Sermon delivered by Joel Snider, pastor of FirstBaptistChurch in Rome, Ga., on January 10, 2010.
Consider a harder, but more excellent, way. A group of lively Christians gets together to pray, eat breakfast, and discuss strategy for demonstrating the lordship of Christ in their business practices that day. They ask: “How, today, can we write a policy, sell a house, lobby for a law, advertise a product, in a way that honors Christ and makes God’s name more respected? How can we do justice, love mercy, and walk humbly with God as members of our profession? How can we keep our jobs and still do what is right? How can we avoid being conformed to this world and yet work effectively in it as transformers of culture for Christ’s sake?”
—Cornelius Plantinga in Beyond Doubt
Have you ever known someone that who could not please? Whatever you did, it just never seemed to be enough. Perhaps it was an employer or professor. You would do something one way and they would always come back and tell you to do it another way. Then when you did it the other way, they would say, “Well, it’s too late now.” There was just no pleasing them.
Perhaps you had a relationship with the opposite sex earlier in life, and whatever you did was not necessarily wrong, but it just never seemed to be enough. You would buy a gift, and the gift always seemed to be under appreciated. It was as if you should have thought of more, you should have added more, you should have done a little extra.
Then there is the great mysterious relationship between parents and children. It doesn’t matter whether the children in the relationship are 8, 18, or 58 but sometimes there just doesn’t seem to be a way to do the right thing. It seems that you are cursed if you do and cursed if you don’t. If you do what you think will please the other party, then sure enough they wanted you to do something else. Have you had a relationship with someone that it just seemed like whatever you did it wasn’t quite right? You wish that somebody would write it out for you and give you a job description of the relationship so that you would know what was expected.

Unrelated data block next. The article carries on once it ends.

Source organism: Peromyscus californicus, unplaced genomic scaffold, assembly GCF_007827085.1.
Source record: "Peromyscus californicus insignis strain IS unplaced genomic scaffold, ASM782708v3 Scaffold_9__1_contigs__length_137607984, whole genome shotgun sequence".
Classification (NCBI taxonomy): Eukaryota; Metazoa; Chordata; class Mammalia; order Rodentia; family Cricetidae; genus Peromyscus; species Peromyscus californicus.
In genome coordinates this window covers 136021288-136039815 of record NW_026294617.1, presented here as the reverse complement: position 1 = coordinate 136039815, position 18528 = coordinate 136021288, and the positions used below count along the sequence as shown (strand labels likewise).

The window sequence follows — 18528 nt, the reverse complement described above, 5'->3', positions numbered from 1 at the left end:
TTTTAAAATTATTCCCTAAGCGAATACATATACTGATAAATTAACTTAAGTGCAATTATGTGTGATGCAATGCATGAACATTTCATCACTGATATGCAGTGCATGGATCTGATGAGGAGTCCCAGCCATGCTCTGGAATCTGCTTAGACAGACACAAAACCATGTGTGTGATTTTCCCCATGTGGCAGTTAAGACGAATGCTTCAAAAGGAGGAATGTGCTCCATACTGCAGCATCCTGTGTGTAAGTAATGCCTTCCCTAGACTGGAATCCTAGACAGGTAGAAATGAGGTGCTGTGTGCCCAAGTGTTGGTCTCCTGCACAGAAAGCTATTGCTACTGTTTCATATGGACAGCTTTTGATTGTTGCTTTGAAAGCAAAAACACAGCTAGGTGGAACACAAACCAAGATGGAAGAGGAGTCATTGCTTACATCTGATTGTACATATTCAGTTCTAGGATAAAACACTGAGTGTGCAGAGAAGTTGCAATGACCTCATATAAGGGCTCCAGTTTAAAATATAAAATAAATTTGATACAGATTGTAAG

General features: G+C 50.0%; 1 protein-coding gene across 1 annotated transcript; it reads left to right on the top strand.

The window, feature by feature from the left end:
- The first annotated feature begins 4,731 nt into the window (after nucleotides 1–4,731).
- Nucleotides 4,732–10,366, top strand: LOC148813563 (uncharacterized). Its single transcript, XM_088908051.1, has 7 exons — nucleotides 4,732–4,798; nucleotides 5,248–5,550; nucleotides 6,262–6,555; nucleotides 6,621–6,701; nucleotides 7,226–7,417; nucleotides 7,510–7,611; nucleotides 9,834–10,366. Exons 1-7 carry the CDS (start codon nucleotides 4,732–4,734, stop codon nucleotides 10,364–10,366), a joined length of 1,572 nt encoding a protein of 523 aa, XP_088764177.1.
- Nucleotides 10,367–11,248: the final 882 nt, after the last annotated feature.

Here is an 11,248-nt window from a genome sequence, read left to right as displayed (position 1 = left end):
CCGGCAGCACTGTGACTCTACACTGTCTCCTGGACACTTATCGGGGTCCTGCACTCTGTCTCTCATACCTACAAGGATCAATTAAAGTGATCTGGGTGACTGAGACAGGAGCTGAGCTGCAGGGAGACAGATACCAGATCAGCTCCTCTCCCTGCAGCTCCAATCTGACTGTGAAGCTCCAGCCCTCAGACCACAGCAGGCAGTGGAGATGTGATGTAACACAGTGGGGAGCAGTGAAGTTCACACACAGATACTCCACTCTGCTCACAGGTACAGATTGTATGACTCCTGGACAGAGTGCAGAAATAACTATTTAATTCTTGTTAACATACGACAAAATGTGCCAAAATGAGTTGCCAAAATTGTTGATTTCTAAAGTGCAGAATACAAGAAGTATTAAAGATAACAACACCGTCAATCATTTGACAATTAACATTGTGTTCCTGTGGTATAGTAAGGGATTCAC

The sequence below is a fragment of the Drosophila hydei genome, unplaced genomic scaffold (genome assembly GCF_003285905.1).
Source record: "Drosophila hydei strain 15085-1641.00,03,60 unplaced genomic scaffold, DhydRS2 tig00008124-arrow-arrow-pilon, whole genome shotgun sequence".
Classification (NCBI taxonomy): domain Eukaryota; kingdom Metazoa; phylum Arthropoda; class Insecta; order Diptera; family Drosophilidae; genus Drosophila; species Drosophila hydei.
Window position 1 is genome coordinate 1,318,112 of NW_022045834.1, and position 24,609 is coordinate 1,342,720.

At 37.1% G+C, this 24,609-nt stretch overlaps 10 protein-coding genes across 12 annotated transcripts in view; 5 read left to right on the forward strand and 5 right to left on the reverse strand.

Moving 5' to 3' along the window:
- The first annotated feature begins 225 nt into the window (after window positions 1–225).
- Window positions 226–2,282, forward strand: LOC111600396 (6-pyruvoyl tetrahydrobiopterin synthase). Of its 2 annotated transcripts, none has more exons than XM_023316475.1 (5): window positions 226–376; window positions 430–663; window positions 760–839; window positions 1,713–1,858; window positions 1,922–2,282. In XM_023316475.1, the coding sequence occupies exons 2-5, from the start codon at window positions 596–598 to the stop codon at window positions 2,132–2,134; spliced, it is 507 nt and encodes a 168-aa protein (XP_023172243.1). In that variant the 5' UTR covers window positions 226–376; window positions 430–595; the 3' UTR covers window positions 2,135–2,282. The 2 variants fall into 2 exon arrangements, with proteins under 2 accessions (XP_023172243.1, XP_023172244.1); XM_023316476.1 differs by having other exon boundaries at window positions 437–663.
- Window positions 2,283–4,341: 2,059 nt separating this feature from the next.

Fortunately, in our relationship with God, it doesn’t work that way. Thanks to the Prophet Micah, Micah helps us understand exactly what it is that God wants from us. Micah is considered a Minor Prophet. That means, basically, that the book associated with his name is shorter than the larger ones which are Major Prophets.
Micah lived 700 years before the time of Christ. During the time in which Micah lived, the people of Israel had divided into two kingdoms, north and south. The Northern Kingdom had been destroyed and there was some concern that the Southern Kingdom might be destroyed as well. The passage from Micah 6 sounds like a dialogue in a court setting. The people are concerned and God is bringing a complaint against them. God said, “Look at all these things I have done for you.”
Then there is an almost sarcastic response, “What should I do? What would God really want from me? Elaborate sacrifices?” It even mentions, “Should I sacrifice my firstborn?” Sad to say, three different times in the history of the people of Israel, they took on the practices of neighboring nations, and kings of Israel and Judah sacrificed their firstborn thinking that was what God would require. Certainly, that is not it. It is very tongue-in-cheek, very sarcastic. Certainly, that is not what God would want. But they are asking, “What is happening to us? We are fearful that our nation is going to be destroyed. What could we do to please God? Surely, God is punishing us. If we could just think what to do to please God, everything would be OK.”